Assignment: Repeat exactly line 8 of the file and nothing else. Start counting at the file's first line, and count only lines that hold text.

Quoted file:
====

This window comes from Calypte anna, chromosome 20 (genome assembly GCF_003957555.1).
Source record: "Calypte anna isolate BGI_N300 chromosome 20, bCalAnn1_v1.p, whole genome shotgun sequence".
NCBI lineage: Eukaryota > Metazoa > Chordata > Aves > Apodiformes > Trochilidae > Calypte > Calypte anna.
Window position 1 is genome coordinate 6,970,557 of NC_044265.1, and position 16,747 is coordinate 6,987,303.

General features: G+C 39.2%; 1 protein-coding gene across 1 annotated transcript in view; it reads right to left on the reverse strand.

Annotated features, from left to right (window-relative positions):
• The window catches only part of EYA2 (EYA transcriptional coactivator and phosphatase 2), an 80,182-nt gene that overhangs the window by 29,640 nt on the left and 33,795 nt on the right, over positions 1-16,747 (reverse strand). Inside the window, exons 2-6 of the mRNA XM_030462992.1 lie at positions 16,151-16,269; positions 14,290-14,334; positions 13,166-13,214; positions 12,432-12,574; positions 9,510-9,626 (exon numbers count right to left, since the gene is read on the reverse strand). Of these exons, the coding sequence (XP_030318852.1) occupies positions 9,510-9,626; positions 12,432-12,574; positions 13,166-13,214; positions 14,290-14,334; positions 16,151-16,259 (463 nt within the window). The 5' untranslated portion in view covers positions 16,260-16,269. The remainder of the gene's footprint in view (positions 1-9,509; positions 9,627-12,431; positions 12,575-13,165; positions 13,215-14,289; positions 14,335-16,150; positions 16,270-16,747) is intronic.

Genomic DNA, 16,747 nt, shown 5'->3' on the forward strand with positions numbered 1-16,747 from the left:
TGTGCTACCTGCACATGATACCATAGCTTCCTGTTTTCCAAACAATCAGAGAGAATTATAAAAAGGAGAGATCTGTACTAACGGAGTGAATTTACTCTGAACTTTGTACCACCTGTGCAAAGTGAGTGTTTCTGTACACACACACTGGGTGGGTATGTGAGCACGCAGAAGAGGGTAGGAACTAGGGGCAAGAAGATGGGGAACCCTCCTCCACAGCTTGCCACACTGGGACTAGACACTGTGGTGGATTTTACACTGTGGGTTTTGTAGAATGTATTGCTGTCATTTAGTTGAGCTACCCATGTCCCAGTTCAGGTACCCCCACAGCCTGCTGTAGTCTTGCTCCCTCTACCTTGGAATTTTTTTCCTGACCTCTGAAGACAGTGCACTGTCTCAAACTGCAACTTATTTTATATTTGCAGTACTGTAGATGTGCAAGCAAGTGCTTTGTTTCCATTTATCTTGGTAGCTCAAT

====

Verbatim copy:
Genomic DNA, 16,747 nt, shown 5'->3' on the forward strand with positions numbered 1-16,747 from the left: